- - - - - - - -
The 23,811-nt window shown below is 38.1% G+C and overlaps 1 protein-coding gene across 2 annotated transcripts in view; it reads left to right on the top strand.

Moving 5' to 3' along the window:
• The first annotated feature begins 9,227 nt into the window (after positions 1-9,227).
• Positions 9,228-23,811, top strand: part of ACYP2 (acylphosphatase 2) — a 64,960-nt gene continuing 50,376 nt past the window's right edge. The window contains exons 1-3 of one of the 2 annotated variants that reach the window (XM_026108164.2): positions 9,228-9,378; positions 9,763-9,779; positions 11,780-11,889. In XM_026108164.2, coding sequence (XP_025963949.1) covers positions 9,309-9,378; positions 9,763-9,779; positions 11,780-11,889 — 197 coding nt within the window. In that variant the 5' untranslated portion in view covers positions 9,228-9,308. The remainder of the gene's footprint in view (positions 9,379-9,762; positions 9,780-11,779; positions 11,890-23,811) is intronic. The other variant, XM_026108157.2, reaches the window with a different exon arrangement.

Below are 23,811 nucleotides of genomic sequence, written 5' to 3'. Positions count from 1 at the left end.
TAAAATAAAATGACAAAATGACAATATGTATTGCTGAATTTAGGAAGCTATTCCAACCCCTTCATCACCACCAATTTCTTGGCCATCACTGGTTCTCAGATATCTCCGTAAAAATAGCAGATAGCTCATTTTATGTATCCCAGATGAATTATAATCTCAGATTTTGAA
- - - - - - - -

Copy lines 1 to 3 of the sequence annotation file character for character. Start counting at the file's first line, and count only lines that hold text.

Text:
The 23,811-nt window shown below is 38.1% G+C and overlaps 1 protein-coding gene across 2 annotated transcripts in view; it reads left to right on the top strand.

Moving 5' to 3' along the window:
• The first annotated feature begins 9,227 nt into the window (after positions 1-9,227).